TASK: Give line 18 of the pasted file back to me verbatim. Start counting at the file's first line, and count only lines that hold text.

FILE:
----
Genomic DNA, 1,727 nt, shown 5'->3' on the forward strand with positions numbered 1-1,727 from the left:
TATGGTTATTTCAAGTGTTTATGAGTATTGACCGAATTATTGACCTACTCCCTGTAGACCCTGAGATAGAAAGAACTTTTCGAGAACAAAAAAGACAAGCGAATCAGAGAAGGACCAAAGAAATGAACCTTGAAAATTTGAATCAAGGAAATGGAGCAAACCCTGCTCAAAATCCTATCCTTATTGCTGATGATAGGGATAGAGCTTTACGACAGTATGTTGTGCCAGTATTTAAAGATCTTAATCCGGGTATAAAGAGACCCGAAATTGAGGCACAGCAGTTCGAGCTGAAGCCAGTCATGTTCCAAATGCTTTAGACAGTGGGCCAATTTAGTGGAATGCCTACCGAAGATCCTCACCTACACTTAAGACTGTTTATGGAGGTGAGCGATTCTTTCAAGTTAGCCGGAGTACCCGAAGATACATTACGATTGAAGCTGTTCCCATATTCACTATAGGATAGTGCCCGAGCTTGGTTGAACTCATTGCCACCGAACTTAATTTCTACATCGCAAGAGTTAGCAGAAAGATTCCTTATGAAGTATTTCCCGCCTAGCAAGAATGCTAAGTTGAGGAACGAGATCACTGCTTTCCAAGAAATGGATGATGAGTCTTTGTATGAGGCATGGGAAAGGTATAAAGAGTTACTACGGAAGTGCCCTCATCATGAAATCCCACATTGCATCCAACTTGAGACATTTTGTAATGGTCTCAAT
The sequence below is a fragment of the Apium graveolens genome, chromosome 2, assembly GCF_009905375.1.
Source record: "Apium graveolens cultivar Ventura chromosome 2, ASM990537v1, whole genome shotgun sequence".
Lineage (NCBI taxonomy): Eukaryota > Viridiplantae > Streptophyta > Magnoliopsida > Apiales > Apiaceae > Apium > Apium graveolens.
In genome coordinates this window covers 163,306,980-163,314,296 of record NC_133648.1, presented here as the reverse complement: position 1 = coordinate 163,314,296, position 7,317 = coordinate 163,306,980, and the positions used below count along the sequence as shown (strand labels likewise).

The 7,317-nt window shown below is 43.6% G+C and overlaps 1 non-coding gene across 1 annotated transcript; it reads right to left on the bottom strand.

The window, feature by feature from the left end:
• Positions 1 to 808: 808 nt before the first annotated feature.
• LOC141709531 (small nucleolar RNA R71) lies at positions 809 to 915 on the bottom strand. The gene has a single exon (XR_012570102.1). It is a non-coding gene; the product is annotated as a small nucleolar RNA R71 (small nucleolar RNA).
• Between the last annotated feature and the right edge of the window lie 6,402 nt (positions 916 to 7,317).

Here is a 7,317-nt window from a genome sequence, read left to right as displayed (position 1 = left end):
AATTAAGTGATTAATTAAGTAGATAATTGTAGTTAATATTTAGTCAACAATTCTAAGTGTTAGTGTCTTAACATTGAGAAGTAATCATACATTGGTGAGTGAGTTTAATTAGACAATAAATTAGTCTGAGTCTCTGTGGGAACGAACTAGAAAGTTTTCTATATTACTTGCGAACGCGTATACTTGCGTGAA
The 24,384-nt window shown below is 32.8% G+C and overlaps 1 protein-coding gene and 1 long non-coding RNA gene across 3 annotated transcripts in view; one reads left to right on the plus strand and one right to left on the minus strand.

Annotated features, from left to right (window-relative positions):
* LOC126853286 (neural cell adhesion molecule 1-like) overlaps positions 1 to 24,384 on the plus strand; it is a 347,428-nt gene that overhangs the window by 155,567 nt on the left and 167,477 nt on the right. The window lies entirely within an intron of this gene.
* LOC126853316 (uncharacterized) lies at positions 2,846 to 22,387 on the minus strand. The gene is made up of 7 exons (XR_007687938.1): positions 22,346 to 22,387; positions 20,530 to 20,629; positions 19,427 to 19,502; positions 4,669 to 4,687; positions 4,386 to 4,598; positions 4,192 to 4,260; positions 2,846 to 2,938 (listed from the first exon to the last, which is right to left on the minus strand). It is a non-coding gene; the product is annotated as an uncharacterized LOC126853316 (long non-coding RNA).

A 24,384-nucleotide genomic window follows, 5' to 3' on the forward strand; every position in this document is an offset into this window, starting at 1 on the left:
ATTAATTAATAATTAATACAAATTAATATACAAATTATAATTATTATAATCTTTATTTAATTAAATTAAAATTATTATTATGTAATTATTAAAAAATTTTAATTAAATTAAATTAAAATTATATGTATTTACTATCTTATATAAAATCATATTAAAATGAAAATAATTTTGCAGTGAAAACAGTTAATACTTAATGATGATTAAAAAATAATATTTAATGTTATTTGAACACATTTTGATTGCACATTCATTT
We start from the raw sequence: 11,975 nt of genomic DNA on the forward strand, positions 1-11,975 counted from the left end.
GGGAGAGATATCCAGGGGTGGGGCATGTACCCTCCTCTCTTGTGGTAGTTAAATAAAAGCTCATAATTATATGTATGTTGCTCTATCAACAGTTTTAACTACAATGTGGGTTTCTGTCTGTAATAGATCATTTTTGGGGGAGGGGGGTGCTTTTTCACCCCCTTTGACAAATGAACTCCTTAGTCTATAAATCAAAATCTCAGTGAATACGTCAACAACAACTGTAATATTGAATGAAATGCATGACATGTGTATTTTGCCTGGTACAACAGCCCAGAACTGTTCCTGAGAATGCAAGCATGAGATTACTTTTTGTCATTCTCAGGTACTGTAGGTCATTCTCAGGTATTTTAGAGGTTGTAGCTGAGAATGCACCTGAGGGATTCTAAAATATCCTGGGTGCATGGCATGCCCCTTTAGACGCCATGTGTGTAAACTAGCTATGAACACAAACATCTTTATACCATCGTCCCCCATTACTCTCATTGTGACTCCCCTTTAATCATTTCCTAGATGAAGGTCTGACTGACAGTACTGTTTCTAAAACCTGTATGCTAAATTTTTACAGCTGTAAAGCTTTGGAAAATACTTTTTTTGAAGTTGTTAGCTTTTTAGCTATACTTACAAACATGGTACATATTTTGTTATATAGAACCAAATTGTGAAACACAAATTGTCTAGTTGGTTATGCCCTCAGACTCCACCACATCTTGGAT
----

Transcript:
A 24,384-nucleotide genomic window follows, 5' to 3' on the forward strand; every position in this document is an offset into this window, starting at 1 on the left: